There's more on those foolish guys, but I'll leave that for another time. Today I am busy with a big job of 50 words that I'm doing for $625 followed by a private lesson for 4 hours to teach a foolish translator on how foolish it is to be foolish. It costs him $500 daily and he's happy with his improvement over the past 24 years. He started the course when he first started working as a translator. He can pay because he churns out 13,000 words daily at $0.04 per word, which works out to be $512 daily. It leaves him with $12 per day net income in his pocket after paying me for his daily lessons. He's happy about it because he sees it as a success for him. As long as he remains happy, that's improvement enough. I'm very happy for him and for myself. If 10 enroll I'll start the course. I wannabe happier for making more people happy.

Another question to all those amateurs that have entered the market and brought the prices down, while all other professions as well as commodities etc have had their prices going up. Do some calculations and stop being foolish too. With similar calculations, you'll find that you can daily earn more by not breaking the market. But you guys entered the market because you weren't good at anything else with worse translations than those CAT tools can come out with. Now copy-paste this into a word processor with the spell check facility and see how many green and red lines you get. You'll spot only one (Pharma) because Bill Gates forgot to include it in his spell checker. Now stick the best translation you ever made into a spell checker. If you find more than 10 green and red lines in a 200-word text, go and apply to be an astronaut and leave us alone. And I am not a native English speaker. In fact I even speak right to left as my native language.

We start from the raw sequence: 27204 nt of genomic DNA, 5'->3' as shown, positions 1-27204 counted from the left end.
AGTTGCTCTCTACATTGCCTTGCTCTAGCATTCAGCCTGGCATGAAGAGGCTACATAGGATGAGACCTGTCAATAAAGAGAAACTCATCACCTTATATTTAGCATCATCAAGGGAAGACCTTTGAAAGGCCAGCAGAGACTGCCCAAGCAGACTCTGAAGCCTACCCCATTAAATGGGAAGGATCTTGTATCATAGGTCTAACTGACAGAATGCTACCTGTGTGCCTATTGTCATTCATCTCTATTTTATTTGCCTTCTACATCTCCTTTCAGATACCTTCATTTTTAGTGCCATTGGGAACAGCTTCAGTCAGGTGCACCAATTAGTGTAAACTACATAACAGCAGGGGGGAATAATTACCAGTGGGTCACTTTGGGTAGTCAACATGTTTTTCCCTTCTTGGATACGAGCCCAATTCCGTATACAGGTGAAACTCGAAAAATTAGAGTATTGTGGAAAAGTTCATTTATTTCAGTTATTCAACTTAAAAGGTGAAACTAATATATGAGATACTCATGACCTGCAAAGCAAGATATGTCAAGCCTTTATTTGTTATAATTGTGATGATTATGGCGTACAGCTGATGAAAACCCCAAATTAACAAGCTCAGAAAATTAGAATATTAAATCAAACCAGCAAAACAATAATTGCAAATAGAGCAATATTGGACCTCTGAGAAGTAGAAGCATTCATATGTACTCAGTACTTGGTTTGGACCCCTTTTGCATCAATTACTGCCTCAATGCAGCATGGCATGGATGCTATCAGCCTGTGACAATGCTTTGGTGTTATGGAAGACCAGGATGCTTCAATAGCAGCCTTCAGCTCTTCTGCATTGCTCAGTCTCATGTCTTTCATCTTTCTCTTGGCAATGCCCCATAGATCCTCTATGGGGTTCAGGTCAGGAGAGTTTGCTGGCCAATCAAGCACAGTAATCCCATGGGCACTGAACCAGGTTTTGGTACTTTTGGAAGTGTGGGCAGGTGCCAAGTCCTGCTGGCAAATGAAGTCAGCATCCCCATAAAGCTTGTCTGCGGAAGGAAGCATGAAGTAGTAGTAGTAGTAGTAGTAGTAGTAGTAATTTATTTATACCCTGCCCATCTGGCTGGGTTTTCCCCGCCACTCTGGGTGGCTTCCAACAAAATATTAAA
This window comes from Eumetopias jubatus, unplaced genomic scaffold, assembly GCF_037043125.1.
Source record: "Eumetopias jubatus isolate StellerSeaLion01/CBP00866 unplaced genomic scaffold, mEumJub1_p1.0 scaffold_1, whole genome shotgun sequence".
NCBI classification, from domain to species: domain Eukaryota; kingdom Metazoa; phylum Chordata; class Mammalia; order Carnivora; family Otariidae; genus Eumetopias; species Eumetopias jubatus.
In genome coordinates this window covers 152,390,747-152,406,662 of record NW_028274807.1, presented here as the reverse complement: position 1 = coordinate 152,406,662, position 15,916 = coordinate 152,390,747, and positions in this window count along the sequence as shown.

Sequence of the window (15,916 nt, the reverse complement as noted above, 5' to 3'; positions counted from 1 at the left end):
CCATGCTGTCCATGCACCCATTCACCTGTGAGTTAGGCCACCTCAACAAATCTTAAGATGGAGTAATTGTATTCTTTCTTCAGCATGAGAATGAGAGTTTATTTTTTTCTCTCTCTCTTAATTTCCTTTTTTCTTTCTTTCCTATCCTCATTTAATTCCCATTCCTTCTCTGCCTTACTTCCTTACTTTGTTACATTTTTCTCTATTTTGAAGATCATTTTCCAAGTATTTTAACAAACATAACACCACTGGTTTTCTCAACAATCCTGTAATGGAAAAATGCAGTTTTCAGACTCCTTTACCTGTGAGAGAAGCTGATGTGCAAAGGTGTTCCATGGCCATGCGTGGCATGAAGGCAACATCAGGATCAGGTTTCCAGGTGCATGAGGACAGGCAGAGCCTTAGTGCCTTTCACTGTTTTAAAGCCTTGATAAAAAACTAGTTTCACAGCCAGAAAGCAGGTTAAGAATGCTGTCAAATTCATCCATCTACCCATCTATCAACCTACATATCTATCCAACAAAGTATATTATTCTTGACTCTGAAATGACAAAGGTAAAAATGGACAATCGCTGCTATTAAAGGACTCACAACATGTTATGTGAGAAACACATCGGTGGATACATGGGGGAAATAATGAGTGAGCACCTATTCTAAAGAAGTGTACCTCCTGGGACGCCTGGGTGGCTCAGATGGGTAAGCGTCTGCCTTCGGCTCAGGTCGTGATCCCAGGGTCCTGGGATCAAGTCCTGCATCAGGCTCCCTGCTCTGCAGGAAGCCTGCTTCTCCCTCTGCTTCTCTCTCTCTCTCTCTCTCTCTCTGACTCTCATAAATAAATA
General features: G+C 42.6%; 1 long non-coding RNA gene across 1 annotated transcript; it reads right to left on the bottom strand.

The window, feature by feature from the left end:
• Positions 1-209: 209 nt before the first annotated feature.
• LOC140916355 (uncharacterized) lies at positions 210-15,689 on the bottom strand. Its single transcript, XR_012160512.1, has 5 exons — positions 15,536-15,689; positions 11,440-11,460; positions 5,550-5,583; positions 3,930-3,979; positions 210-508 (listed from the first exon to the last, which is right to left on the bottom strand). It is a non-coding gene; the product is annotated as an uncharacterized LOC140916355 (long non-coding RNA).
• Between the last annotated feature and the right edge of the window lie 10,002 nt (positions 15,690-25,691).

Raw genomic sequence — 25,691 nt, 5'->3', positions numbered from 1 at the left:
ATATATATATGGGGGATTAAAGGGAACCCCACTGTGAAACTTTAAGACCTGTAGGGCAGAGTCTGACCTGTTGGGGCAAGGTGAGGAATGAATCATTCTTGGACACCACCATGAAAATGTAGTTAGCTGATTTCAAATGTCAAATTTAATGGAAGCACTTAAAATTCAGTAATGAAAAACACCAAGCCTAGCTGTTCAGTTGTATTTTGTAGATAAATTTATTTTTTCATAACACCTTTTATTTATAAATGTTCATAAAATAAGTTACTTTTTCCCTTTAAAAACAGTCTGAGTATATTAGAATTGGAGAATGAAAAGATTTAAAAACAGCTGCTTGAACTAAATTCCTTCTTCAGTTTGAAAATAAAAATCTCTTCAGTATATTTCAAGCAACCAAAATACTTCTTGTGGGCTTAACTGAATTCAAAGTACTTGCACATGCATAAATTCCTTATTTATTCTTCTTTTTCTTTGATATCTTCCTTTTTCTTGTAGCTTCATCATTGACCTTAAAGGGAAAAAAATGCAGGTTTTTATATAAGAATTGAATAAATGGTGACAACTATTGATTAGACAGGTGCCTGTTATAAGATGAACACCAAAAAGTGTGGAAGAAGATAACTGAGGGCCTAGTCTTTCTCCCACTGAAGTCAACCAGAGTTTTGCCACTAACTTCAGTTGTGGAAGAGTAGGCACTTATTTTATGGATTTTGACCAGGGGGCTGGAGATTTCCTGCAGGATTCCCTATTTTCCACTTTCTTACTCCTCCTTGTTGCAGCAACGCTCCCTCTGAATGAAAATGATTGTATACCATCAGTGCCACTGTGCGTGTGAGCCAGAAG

This business seems to be one where anyone that can say "I love you" in a language not his/her native tongue can claim to be a professional translator. But even being able to say that in any language is not enough for translation or whatever. Try "Ich leibe dich" when you are in France. You might get a job as a translator there if you don't get a slap in the face for saying "I love you" in German, in France. Keep trying and you'll get the job. "If you don't succeed, try, try, try again".

[Edited at 2010-08-13 12:54 GMT]


TransLangues  Identity Verified
Local time: 04:50
English to French
+ ...
figures from the ARAPL Aug 13, 2010

I just got the latest figures of ARAPL (French organisation which, to put it short, checks the tax declarations of freelancers before they are transmitted to the tax office and compiles statistics regarding to each profession).
For 2009, the breakdown is as such for translators (all figures are net turnover i.e. after retrocessions)
25 % under 26904 EUR
25 % 26905 to 39659 EUR
25 % 3960 to 57412 EUR
25 % above 57413 EUR
Average: 46296 EUR

From this, of course, you need to deduct your social contributions, expenses and taxes to get your net income (average for the profession: 23890 EUR)
I hope this helps.


Edward Vreeburg  Identity Verified
Local time: 04:50
Member (2008)
English to Dutch
+ ...
translators Aug 13, 2010

are amongst the lowest paid, university educated professionals...
At least in the Netherlands,
Be that as it may , there are a lot of parttimers, students and people who do it for a second income or pocket money.